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Huawei MediaPad X1 Hands-On: Giant Phone or Tiny Tablet?

Whether you want one of the world's largest smartphones or one of its smallest tablets, Huawei has you covered with the MediaPad X1. Announced today at Mobile World Congress 2014, Huawei's 7-inch slate is thinner and lighter than the iPad mini and the Google Nexus 7, but it also provides 4G LTE and dual microphones for making phone calls. We had a chance to spend a few moments with the 399-Euro MediaPad X1 and were intrigued by its light weight chassis and sharp camera.

The MediaPad X1's 1920 x 1200 IPS display looked bright and colorful on the demo unit we tested. Huawei claims that the screen can reach up to 515 nits because it uses LTPS (low-temperature polysilicon).

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The MediaPad X1 is made from a dark uni-body aluminum material that gives it a subtle but attractive aesthetic. At 7.18 mm thick (.28 inches), the MediaPad X1 is just a tad more svelter than the 8.4mm (.33 inches) Nexus 7 and 7.5mm (.295 inches) iPad mini. Its 239-gram (8.4 ounce) weight also beats Apple (331 grams, 11.8 ounces) and Google's 7-inch (289 grams, 10.2 ounces) offerings. The MediaPad X1's bezel is only 2.99mm (.12 inches), allowing the screen to take up 80 percent of the device's front surface. Huawei is able to achieve such a light design by using a unibody aluminum design with special injection molding.

Light as it is, we found holding  the X1 up to our head extremely awkward. Huawei CEO for Consumer and Business Richard Yu showed how the device fits in his jacket pocket while the iPad mini does not, but that could vary depending on your sports jacket.

On the inside, the MediaPad X1 sports a 1.6-GHz, quad-core HiSilicon Kirin 910 CPU, 2GB of RAM and 16 or 32GB of storage. We've never tested a system with a HiSilicon CPU, but expect it would provide decent performance as we had to issues navigating through the UI in our brief hands-on.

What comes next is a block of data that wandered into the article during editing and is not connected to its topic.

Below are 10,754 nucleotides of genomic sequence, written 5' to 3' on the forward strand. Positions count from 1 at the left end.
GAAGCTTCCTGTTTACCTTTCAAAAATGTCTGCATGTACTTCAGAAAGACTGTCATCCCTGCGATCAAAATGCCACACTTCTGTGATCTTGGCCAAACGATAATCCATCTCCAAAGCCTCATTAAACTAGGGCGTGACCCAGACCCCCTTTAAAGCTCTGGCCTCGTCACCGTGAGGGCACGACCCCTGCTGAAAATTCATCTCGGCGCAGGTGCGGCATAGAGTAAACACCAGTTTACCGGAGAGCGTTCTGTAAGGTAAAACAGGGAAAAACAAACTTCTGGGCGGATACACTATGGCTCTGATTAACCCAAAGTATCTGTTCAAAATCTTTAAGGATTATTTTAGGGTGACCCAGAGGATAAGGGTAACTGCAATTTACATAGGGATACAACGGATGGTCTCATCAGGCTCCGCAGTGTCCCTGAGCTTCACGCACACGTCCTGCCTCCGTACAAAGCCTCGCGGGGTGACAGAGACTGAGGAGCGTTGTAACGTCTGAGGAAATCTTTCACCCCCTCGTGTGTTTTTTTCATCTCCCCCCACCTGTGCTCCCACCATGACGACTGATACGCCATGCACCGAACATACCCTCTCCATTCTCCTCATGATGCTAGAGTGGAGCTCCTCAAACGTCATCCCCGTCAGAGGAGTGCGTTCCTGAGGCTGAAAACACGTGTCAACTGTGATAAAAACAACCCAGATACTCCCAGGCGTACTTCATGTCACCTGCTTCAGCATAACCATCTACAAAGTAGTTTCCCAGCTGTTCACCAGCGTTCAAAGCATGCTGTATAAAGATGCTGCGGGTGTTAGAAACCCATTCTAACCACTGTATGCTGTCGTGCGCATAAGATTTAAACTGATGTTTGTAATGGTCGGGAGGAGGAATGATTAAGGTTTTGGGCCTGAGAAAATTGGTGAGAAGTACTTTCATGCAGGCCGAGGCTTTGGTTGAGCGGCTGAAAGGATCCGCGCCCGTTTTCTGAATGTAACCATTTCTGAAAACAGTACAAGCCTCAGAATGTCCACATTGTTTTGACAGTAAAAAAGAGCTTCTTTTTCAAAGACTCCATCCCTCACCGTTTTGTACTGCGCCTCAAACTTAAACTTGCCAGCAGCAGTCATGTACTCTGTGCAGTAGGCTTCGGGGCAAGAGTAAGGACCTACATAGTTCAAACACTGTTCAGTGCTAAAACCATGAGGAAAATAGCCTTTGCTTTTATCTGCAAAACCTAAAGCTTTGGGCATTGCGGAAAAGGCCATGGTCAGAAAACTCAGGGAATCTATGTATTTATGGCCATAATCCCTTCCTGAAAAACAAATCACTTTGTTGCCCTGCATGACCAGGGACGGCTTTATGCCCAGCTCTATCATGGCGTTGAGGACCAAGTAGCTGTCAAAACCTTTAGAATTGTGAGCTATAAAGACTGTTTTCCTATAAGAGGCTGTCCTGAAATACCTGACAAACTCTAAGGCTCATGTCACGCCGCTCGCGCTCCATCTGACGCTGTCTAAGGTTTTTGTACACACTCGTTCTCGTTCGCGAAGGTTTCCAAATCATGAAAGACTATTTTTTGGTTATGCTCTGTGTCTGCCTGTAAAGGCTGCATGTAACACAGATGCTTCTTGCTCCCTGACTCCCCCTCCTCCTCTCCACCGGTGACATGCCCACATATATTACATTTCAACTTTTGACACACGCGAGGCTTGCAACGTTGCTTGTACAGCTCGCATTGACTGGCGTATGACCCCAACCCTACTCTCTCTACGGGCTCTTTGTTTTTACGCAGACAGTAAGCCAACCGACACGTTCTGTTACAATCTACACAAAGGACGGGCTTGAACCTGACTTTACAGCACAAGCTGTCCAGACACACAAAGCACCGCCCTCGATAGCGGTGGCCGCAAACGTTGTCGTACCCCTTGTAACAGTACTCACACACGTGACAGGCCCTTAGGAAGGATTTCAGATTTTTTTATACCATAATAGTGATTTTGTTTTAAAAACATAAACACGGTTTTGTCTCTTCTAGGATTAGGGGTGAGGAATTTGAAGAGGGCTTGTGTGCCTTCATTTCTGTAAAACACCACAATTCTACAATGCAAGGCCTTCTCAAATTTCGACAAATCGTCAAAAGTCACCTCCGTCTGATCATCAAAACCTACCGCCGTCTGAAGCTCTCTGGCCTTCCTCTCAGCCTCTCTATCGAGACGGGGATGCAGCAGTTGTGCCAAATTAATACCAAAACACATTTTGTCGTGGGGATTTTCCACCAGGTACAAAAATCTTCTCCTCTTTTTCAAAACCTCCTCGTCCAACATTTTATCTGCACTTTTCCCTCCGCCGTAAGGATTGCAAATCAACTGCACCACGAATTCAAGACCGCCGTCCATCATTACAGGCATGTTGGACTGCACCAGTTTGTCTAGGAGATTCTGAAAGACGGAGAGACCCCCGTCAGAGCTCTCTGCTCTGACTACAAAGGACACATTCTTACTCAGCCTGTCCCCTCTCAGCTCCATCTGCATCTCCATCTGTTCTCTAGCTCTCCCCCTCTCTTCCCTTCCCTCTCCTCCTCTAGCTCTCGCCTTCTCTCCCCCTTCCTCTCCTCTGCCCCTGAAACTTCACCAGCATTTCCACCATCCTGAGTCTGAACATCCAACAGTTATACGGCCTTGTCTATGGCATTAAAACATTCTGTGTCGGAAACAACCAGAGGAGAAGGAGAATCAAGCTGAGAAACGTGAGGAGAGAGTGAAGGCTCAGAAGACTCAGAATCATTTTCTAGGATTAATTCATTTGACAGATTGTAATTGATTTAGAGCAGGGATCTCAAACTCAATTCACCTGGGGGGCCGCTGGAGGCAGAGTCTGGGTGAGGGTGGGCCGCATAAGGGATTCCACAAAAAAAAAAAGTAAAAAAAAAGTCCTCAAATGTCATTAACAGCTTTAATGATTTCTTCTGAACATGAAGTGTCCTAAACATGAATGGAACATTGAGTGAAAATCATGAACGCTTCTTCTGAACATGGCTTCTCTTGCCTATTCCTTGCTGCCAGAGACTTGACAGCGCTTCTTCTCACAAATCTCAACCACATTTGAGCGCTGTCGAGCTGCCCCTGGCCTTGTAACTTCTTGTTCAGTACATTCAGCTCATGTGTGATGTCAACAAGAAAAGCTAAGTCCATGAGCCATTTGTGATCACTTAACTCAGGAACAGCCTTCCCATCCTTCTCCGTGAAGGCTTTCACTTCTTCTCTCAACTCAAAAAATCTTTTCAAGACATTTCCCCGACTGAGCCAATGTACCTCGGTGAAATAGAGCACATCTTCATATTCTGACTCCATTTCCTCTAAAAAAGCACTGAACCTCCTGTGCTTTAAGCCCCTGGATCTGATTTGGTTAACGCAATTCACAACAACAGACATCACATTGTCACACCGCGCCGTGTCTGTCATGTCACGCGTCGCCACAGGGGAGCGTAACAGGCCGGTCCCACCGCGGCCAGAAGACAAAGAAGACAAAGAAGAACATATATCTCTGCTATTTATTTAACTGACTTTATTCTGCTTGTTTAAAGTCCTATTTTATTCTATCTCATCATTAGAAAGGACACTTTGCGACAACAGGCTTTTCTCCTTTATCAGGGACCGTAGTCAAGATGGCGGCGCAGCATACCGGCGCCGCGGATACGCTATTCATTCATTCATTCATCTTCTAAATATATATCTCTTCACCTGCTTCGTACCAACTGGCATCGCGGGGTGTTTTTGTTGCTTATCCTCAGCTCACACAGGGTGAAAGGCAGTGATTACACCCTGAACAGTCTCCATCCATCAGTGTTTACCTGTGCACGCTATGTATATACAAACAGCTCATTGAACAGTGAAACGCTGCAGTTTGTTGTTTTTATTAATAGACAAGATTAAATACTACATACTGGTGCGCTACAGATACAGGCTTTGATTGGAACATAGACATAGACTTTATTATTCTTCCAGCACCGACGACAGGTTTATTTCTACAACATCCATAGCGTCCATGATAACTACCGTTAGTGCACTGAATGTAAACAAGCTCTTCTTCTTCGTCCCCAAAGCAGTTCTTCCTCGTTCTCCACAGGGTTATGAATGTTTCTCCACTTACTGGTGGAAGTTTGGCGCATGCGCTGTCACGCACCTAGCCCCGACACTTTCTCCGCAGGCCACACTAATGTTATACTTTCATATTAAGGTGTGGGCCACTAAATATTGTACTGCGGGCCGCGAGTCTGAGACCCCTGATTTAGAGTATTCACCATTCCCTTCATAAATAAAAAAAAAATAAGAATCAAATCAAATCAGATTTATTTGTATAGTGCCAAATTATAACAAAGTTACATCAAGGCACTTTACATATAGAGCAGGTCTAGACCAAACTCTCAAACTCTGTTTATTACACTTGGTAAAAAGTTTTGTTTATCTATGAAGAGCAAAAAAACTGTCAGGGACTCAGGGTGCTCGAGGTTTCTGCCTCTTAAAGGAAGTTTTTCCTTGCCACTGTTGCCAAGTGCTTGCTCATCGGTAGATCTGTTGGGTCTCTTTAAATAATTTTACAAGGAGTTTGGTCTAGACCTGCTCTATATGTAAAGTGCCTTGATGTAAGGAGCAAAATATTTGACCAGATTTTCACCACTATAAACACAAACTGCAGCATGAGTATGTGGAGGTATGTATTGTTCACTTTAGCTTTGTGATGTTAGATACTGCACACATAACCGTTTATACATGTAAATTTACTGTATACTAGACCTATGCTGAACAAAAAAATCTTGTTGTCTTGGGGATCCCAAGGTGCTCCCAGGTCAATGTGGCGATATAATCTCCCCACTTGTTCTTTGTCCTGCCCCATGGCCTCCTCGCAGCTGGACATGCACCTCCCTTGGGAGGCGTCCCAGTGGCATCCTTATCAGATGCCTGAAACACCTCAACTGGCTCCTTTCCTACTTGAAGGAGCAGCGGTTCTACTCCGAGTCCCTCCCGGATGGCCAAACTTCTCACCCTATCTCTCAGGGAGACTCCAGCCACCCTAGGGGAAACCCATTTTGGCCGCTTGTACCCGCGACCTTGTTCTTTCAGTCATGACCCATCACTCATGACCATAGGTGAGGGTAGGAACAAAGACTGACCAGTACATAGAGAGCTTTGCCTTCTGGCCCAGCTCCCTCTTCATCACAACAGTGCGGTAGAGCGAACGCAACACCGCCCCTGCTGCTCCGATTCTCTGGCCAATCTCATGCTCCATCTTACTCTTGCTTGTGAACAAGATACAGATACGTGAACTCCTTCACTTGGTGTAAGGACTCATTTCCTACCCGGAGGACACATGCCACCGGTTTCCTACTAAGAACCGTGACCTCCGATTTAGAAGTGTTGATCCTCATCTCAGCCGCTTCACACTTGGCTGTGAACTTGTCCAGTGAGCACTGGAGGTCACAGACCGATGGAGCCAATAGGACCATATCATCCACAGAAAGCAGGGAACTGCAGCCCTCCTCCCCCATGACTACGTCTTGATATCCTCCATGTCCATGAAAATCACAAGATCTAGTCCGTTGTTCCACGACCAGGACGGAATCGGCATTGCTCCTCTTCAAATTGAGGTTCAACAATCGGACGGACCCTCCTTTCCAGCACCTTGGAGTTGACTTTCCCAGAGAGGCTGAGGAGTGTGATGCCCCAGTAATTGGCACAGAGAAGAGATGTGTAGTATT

The tablet sports a 5-MP front-facing camera with an extra wide-angle lens for taking group selfies. The Huawei camera software also enhances  your selfies with filters made to smooth out your face and a small selfie window that appears on the screen to help you frame your shot. The 13-MP rear shooter uses a Sony Exmor lens for better picture quality.

Running a version of Android 4.2 that's been lightly skinned with Huawei's Emotion UI, the MediaPad X1 we tested didn't have much in the way of custom software features. The camera software did have the selfie mode and some face smoothing features, but most of the apps were Huawei verions of common utilities like the calculator. Surprisingly, Huawei has removed the traditional Android app drawer, thereby moving all app shortcuts either onto the home screens or in one of several folders on the home screens.

Huawei did not announce exact timing for the MediaPad X1 nor did it say whether this device will come to the U.S. Hopefully, we can take a deeper look when the device is nearer to launch.